GMB slashes Labour backing by £1m
A union that supported Ed Miliband's election as Labour leader has decided to cut its affiliation funds to the party from £1.2 million to £150,000 in the first fallout from controversial reforms.
The GMB said there will be further reductions in spending on Labour Party campaigns and initiatives, while other unions are now expected to consider scaling back their financial backing.
The decision by the 65-member GMB executive follows plans by Mr Miliband to give individual union members the choice of opting to join the party rather than being automatically affiliated.
There have been estimates that the change will cost Labour at least £9 million, a figure backed up by the GMB decision, although Labour said its biggest financial contribution comes from small donations and members.
The GMB has affiliated 420,000 of its members to Labour, at £3 per member per year, but that figure will be cut to 50,000 from January.
The union said in a statement: "The GMB central executive council (CEC) has voted to reduce its current levels of affiliation to the Labour Party from 420,000 to 50,000 from 2014. This will reduce the union's basic affiliation fee to Labour Party by £1.1 million per year. It is expected that there will further reductions in spending on Labour Party campaigns and initiatives.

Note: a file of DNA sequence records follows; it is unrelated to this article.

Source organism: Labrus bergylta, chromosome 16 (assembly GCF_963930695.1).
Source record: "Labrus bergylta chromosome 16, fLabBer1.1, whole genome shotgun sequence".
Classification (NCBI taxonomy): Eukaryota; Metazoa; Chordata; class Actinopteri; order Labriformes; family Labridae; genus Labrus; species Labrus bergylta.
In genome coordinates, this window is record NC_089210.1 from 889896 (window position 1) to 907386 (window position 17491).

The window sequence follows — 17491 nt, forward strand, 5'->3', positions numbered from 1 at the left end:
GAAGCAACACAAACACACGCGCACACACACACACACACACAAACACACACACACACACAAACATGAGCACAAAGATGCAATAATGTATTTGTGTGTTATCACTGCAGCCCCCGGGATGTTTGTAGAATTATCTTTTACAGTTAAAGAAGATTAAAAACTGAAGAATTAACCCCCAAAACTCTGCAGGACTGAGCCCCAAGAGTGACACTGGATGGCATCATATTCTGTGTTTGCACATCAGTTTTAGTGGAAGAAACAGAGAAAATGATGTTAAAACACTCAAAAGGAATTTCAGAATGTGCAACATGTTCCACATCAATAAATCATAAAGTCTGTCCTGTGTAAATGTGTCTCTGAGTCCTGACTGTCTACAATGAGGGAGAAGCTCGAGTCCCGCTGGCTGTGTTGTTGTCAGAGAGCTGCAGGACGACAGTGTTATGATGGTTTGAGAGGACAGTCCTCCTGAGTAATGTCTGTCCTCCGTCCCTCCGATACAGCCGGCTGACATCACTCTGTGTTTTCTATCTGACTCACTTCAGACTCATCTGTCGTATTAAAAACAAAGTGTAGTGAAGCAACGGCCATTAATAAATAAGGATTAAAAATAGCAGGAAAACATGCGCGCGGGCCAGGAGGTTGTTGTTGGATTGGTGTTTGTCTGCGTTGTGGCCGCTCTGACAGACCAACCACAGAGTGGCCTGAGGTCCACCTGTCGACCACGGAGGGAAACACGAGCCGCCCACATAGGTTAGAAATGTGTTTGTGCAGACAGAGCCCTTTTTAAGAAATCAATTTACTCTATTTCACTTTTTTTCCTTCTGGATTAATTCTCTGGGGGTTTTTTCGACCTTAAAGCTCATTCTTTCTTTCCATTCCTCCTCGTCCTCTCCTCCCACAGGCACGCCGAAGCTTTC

"GMB CEC expressed considerable regret about the apparent lack of understanding the proposal mooted by Ed Miliband will have on the collective nature of trade union engagement with the Labour Party.
"A further source of considerable regret to the CEC is that the party that had been formed to represent the interest of working people in this country intends to end collective engagement of trade unions in the party they helped to form.
"The CEC also decided to scale down by one third the level of its national political fund."
Labour is planning to hold a special conference next spring to finalise details of the changes, which Mr Miliband announced following controversy over the selection of a candidate in Falkirk. Unite was accused of signing up members so it could influence the selection, although the union insisted it did nothing wrong.
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